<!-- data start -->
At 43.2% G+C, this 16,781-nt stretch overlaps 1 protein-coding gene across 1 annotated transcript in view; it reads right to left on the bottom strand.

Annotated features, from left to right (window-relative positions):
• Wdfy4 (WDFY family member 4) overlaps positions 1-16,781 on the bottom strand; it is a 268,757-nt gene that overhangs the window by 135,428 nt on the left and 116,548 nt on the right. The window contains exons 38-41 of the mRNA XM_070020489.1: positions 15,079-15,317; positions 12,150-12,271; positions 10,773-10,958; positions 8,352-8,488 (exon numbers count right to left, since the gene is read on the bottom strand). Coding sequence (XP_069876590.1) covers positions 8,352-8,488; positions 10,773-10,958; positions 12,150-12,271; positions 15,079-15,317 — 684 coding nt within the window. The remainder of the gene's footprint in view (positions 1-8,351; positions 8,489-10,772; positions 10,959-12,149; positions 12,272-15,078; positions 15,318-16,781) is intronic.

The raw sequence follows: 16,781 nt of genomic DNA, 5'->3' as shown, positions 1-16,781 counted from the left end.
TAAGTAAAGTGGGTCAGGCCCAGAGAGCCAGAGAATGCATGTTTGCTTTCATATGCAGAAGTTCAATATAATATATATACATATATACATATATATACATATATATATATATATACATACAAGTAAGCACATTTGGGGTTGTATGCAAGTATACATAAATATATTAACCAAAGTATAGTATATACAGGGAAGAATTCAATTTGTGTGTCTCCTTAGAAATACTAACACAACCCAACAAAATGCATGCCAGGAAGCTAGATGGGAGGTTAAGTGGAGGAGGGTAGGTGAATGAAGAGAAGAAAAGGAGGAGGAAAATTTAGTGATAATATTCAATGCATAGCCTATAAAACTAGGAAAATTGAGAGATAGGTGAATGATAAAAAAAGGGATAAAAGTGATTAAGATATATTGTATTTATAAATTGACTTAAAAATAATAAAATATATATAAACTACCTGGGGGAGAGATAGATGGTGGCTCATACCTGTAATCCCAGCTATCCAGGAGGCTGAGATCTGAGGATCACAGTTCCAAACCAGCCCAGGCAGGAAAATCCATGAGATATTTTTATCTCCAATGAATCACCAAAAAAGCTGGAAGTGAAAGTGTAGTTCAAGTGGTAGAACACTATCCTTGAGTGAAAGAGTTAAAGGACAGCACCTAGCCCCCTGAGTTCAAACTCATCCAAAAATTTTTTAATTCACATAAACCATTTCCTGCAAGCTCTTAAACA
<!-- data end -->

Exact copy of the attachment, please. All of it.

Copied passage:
At 43.2% G+C, this 16,781-nt stretch overlaps 1 protein-coding gene across 1 annotated transcript in view; it reads right to left on the bottom strand.

Annotated features, from left to right (window-relative positions):
• Wdfy4 (WDFY family member 4) overlaps positions 1-16,781 on the bottom strand; it is a 268,757-nt gene that overhangs the window by 135,428 nt on the left and 116,548 nt on the right. The window contains exons 38-41 of the mRNA XM_070020489.1: positions 15,079-15,317; positions 12,150-12,271; positions 10,773-10,958; positions 8,352-8,488 (exon numbers count right to left, since the gene is read on the bottom strand). Coding sequence (XP_069876590.1) covers positions 8,352-8,488; positions 10,773-10,958; positions 12,150-12,271; positions 15,079-15,317 — 684 coding nt within the window. The remainder of the gene's footprint in view (positions 1-8,351; positions 8,489-10,772; positions 10,959-12,149; positions 12,272-15,078; positions 15,318-16,781) is intronic.

The raw sequence follows: 16,781 nt of genomic DNA, 5'->3' as shown, positions 1-16,781 counted from the left end.
TAAGTAAAGTGGGTCAGGCCCAGAGAGCCAGAGAATGCATGTTTGCTTTCATATGCAGAAGTTCAATATAATATATATACATATATACATATATATACATATATATATATATATACATACAAGTAAGCACATTTGGGGTTGTATGCAAGTATACATAAATATATTAACCAAAGTATAGTATATACAGGGAAGAATTCAATTTGTGTGTCTCCTTAGAAATACTAACACAACCCAACAAAATGCATGCCAGGAAGCTAGATGGGAGGTTAAGTGGAGGAGGGTAGGTGAATGAAGAGAAGAAAAGGAGGAGGAAAATTTAGTGATAATATTCAATGCATAGCCTATAAAACTAGGAAAATTGAGAGATAGGTGAATGATAAAAAAAGGGATAAAAGTGATTAAGATATATTGTATTTATAAATTGACTTAAAAATAATAAAATATATATAAACTACCTGGGGGAGAGATAGATGGTGGCTCATACCTGTAATCCCAGCTATCCAGGAGGCTGAGATCTGAGGATCACAGTTCCAAACCAGCCCAGGCAGGAAAATCCATGAGATATTTTTATCTCCAATGAATCACCAAAAAAGCTGGAAGTGAAAGTGTAGTTCAAGTGGTAGAACACTATCCTTGAGTGAAAGAGTTAAAGGACAGCACCTAGCCCCCTGAGTTCAAACTCATCCAAAAATTTTTTAATTCACATAAACCATTTCCTGCAAGCTCTTAAACA